The Response

To help combat the troubling increase in STIs in the last few years, the CDC has put together a network of selected state, county and city health department sentinel sites to follow rates of several STIs and determine the percent compliance within each jurisdiction.  The data gathered by this Sexually Transmitted Disease Surveillance Network (SSuN) can also help clinicians and researchers detect emerging antibiotic resistance, how well communities are adhering to CDC treatment guidelines, and rates of EPT for gonorrhea cases.13

The CDC also runs a program calls GISP, the Gonococcal Isolate Surveillance Project, which was set up in 1986 to follow trends in antibiotic resistance development in N. gonorrhoeae strains in the US to determine the best treatment for these infections based on resistance patterns.  Participating STI clinics and their state and local public health authorities, regional laboratories, and the CDC (Figure 4) collaborate in collecting gonococcal isolates monthly from up to the first 25 men with symptomatic gonococcal urethritis seeking care.  Isolates are then shipped to regional laboratories for agar dilution susceptibility testing to determine MIC values to penicillin, tetracycline, ceftriaxone, cefixime, ciprofloxacin, azithromycin, and gentamicin.  In 2017, a subset of GISP-participating clinical sites expanded their surveillance to include non-urethral isolates (namely, pharyngeal, rectal, and endocervical isolates) – the Enhanced Gonococcal Isolate Surveillance Project (eGISP).  The remit of the eGISP program is to help understand whether there are different gonococcal susceptibility patterns between men and women and if these other anatomical sites can select or otherwise foster resistance in this organism.  For eGISP, N. gonorrhoeae isolates are collected monthly from up to the first 25 men or women with GC infections of the pharynx or rectum and up to the first 25 women with cervical or vaginal GC infections.  GISP monitoring has impacted the CDCs STI Treatment Guidelines as well as the CDCs Antibiotic Resistance Threats Reports in 2013 and 2019.14).

Lab Sites

Figure 3: Location of participating sentinel sites and regional laboratories, Gonococcal Isolates Surveillance Project (GISP), 2020 Note:  Baltimore and Seattle are both sentinel sites and regional laboratories.  Source: (15) slide #31

The WHO Global Gonococcal Antimicrobial Surveillance Program (WHO GASP) was started in 1990 as a global collaborative network to monitor gonococcal antimicrobial resistance across the globe (Figure 5).  The WHO also has a joint initiative with Drugs for Neglected Diseases (DND) called the Global Antibiotic Research and Development Partnership (GARDP) that is working to facilitate the development, clinical evaluation and registration of new antibiotics and treatment regimens for gonorrhea.  This effort is in tandem with antibiotic stewardship work so that antibiotic resistance to new agents does not rapidly render them useless.  Research towards developing a vaccine that would prevent transmission of gonococcus is also ongoing, as WHO officials believe this is likely the only sustainable solution for effectively controlling this infectious disease.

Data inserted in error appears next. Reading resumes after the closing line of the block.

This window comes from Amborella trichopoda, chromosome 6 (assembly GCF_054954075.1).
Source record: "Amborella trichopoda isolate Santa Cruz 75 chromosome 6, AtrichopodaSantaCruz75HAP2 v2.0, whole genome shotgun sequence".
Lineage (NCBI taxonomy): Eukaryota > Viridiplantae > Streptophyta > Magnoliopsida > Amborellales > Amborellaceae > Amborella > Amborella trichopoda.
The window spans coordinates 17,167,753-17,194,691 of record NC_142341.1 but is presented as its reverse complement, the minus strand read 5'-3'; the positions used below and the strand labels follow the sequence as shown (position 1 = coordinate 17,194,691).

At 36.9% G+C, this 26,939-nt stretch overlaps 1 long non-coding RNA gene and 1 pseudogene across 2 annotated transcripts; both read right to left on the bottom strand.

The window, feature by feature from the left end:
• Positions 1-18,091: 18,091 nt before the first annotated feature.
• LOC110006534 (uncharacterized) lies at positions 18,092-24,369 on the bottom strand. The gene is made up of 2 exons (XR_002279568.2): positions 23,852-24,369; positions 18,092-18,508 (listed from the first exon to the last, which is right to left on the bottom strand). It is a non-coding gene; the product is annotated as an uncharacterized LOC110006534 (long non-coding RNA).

World Map

Figure 4: Percentages of N. gonorrheae isolates with resistance to cefixime and/or ceftriaxone per WHO GASP data (2014 for most countries, or 2011 – 2013 for some)

Source: (15)

The Future

New antimicrobials are of course needed, and the urgent hope is for a vaccine; both are subjects of research at several institutions.  Other actions including early detection and treatment, contact tracing, antimicrobial stewardship, surveillance of infection, monitoring of antimicrobial resistance and gonorrhea treatment failures and diagnostics.


1.) “Incidence, Prevalence, and Cost of Sexually Transmitted Infections in the United States.” CDC.

2.) “STI Prevalence, Incidence, and Cost Estimates.” CDC.

3.) “Preliminary 2021 STD Surveillance Data.” CDC.

4.) “Drug-Resistant Gonorrhea: A Public Health Threat.” CDC.

5.) “National Overview of STDs, 2021.” CDC.

6.) “What’s super about super gonorrhoea? a Q&A with Dr Teodora Wi.” WHO.

7.) CDC 2019 AR Threats: 2019 Antibiotic Resistance Threats Report. CDC.

8.) “Expedited Partner Therapy.” CDC.

9.) Antibiotic resistance threats in the United States, 2013. CDC.

10.) Ohnishi, M., et al. 2011. Is Neisseria gonorrhoeae initiating a future era of untreatable gonorrhea?: Detailed characterization of the first strain with high-level resistance to ceftriaxone.  Antimicrob Agents Chemother. 55(7): 3538 – 3545.

11.) “Department of Public Health announces first cases of concerning gonorrhea strain.” Department of Public Health.

12.) “What is ‘super gonorrhea’? Researchers identify new case in male patient.” WWLP.

13.) Shedding Light on Disease in the US: How STD Prevention Programs Benefit from Strong Data.

14.) Gonococcal Isolate Surveillance Project (GISP) Profiles, 2020. CDC.

15.) Wi, T, et al. 2017. Antimicrobial resistance in Neisseria gonorrhoeae: Global surveillance and a call for international collaborative action.  PLOS Medicine. 14(7): e1002344.

Written by Andrea Marra

Andrea Marra received a B.S. in Biology from the Massachusetts Institute of Technology and a Ph.D. in Microbiology from Columbia University, studying the genetics of Legionella pneumophila in Dr. Howard Shuman’s laboratory. Following two postdoctoral fellowships she developed her career working as the microbiology/pharmacology lead in Anti-infectives groups in big pharma and biotech companies (SmithKline Beecham, Protein Design Labs, Pfizer, and Rib-X/Melinta Therapeutics), gaining experience in ADME and toxicology as well. She eventually changed course to join Micromyx (now Microbiologics), where she currently works with clients to provide laboratory and consulting services for antimicrobial discovery and development, in addition to document preparation and report writing for teams across the organization. When not working, Andrea enjoys playing with her rescue dog, Newman, baking, and yoga.